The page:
Commentary: A Test Case for Big Media: Bueno o Malo?

By Catherine Yang

As the Federal Communications Commission tees up a major vote on June 2 to relax a half-dozen rules restricting the size of TV, radio, and newspaper companies, a key test case for media consolidation is quietly unfolding. It might be called Big media: Bueno o malo? That's because it involves the pending $3.5 billion merger of leading Hispanic-TV giant Univision Communications Inc. with leading Spanish-language radio group Hispanic Broadcasting Corp., blessed by the Justice Dept. on Mar. 26 and now under review by the FCC.

Mostly, the merger has flown under the radar of the larger debate. But as the Hispanic population swells from 35 million (13% of the U.S.), to an expected 25% of all Americans in 2020, such a combination could threaten competition in this growing market. The FCC can't afford to rubber-stamp the deal, lest it shrink the spectrum of news and entertainment available to an important audience. Says Commissioner Jonathan S. Adelstein, one of two Democrats on the five-member FCC: "We need to take extra care that we don't allow a single gatekeeper to control access to those who speak Spanish."

Some red flags are already waving. After eight Hispanic lawmakers wrote a Mar. 20 letter to the FCC expressing concern for consolidation in Spanish-language media, some have not been invited to appear on Univision even though they had been regular guests on the network previously. They suspect the TV company is freezing them out -- a blow to politicians who depend on access to Latino voters. Univision says war coverage squeezed out much of its usual news programming. And it points out that its reach is paltry compared with English-language rivals like NBC, which owns the No. 2 Spanish-language broadcaster, Telemundo.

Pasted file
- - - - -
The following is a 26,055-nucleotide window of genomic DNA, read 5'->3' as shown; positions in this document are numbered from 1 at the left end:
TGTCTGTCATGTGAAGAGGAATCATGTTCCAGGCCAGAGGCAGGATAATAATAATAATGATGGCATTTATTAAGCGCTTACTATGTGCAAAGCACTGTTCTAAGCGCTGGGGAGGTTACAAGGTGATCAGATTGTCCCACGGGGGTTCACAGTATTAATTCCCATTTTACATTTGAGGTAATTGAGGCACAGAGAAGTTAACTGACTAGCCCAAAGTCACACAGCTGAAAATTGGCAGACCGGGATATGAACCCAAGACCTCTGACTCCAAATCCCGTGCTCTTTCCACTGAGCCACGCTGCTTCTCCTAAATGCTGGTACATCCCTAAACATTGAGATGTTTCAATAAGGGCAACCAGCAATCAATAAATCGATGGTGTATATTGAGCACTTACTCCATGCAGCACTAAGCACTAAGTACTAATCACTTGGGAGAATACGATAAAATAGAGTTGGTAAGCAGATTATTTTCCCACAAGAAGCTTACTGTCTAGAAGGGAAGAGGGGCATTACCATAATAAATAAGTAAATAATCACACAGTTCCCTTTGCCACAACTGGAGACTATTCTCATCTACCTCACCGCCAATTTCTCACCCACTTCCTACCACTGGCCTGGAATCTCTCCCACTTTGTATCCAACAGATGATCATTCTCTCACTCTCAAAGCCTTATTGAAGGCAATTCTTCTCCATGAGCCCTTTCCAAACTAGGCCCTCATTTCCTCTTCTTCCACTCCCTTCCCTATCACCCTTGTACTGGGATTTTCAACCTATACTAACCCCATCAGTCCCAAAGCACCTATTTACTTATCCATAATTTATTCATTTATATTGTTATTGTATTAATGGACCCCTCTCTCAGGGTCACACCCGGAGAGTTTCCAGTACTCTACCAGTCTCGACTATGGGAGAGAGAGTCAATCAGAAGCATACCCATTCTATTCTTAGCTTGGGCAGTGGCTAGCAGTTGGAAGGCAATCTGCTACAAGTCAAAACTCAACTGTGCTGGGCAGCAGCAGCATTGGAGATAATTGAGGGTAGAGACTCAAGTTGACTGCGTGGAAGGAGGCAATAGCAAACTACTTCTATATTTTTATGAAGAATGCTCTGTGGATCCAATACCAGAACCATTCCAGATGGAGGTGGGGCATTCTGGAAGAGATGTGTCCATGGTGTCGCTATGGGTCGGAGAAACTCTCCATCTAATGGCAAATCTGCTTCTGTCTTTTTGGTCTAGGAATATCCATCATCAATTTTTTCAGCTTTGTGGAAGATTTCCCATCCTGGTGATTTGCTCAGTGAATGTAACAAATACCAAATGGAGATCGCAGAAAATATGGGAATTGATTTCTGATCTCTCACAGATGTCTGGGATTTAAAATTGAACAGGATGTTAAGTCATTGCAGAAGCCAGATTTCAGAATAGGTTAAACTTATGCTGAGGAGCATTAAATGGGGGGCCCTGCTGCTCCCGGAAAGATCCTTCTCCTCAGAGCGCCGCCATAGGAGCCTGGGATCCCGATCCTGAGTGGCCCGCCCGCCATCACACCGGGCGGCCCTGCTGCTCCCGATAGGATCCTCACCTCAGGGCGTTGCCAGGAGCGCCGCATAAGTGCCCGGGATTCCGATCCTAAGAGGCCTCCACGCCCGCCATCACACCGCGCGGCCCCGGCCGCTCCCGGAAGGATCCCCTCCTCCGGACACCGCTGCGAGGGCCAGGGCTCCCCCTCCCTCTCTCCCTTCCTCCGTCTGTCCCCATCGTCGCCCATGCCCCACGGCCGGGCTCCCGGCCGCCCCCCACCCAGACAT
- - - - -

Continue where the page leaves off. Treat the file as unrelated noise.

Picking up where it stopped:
Still, to head off potential abuses of market power, the Justice Dept. has proposed a settlement. It is requesting that Los Angeles-based Univision whittle down its 27% holding of Entravision Communications Corp., whose 55 Spanish-language radio stations compete with HBC's 63 stations. The demand would require Univision to cut its stake to 10% in nonvoting stock within six years.

That doesn't stave off the danger of the Univision-HBC linkup, though. The $1 billion Univision empire controls the No. 1 Spanish-language broadcast and cable networks and Web site. And HBC is owned in part by U.S. radio colossus Clear Channel Communications Inc. A combined Univision-HBC would reach more than 80% of Hispanic viewers and listeners and rake in about 70% of Hispanic media's ad revenues. When Univision and HBC can offer advertisers one-stop-shopping promotions across their extensive holdings, smaller, independent Hispanic media outfits will have a tough time surviving, say critics. With such a powerful media juggernaut, "this merger will leave fewer diverse viewpoints for Hispanic audiences," says Gene Kimmelman, co-director of Consumers Union.

Spanish-language advertisers are worried, too, that a Fortress Univision would drive up rates -- now about 20% to 25% below those of mainstream media, according to market researcher CMR/TNS. "There will be one well to drink from," says Liza M. Santana, president of Creativas Group Inc., a startup Spanish-language ad agency. Univision counters that its growing empire will benefit competitors, too, by attracting more mainstream ad dollars to Hispanic media.

As the FCC reviews the pending Univision-HBC merger, it may be tempting to view the deal as merely a niche in the vast U.S. media market. But the merger will make big waves in the Spanish-language market. An easy pass on the Univision-HBC combo might inadvertently stifle a healthy array of viewpoints -- and show just how much is at stake in the FCC's critical June 2 vote.

Yang covers media regulation from Washington.

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